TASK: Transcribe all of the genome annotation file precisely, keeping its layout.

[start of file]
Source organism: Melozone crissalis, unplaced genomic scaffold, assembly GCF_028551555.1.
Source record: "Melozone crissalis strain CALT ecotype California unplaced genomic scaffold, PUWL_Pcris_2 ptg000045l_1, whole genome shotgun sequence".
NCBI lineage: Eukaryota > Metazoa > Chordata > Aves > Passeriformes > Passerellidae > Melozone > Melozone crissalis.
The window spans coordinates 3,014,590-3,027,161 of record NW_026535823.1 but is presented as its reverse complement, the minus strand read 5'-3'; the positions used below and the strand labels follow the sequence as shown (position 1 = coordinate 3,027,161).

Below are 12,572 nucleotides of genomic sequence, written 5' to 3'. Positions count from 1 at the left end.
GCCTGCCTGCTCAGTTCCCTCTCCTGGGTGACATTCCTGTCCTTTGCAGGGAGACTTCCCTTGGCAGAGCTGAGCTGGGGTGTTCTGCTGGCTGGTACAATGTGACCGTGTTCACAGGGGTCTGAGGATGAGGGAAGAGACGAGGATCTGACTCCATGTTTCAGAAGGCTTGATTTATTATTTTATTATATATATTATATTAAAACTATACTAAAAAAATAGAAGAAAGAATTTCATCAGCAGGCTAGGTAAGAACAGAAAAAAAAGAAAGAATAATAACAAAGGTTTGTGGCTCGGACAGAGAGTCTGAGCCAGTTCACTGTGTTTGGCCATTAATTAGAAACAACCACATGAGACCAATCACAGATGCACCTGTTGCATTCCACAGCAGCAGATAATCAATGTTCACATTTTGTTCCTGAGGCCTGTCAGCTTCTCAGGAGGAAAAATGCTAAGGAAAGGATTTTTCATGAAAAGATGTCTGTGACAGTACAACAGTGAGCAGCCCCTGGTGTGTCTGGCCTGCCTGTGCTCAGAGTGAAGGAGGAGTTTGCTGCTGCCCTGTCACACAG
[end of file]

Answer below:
Source organism: Melozone crissalis, unplaced genomic scaffold, assembly GCF_028551555.1.
Source record: "Melozone crissalis strain CALT ecotype California unplaced genomic scaffold, PUWL_Pcris_2 ptg000045l_1, whole genome shotgun sequence".
NCBI lineage: Eukaryota > Metazoa > Chordata > Aves > Passeriformes > Passerellidae > Melozone > Melozone crissalis.
The window spans coordinates 3,014,590-3,027,161 of record NW_026535823.1 but is presented as its reverse complement, the minus strand read 5'-3'; the positions used below and the strand labels follow the sequence as shown (position 1 = coordinate 3,027,161).

Below are 12,572 nucleotides of genomic sequence, written 5' to 3'. Positions count from 1 at the left end.
GCCTGCCTGCTCAGTTCCCTCTCCTGGGTGACATTCCTGTCCTTTGCAGGGAGACTTCCCTTGGCAGAGCTGAGCTGGGGTGTTCTGCTGGCTGGTACAATGTGACCGTGTTCACAGGGGTCTGAGGATGAGGGAAGAGACGAGGATCTGACTCCATGTTTCAGAAGGCTTGATTTATTATTTTATTATATATATTATATTAAAACTATACTAAAAAAATAGAAGAAAGAATTTCATCAGCAGGCTAGGTAAGAACAGAAAAAAAAGAAAGAATAATAACAAAGGTTTGTGGCTCGGACAGAGAGTCTGAGCCAGTTCACTGTGTTTGGCCATTAATTAGAAACAACCACATGAGACCAATCACAGATGCACCTGTTGCATTCCACAGCAGCAGATAATCAATGTTCACATTTTGTTCCTGAGGCCTGTCAGCTTCTCAGGAGGAAAAATGCTAAGGAAAGGATTTTTCATGAAAAGATGTCTGTGACAGTACAACAGTGAGCAGCCCCTGGTGTGTCTGGCCTGCCTGTGCTCAGAGTGAAGGAGGAGTTTGCTGCTGCCCTGTCACACAG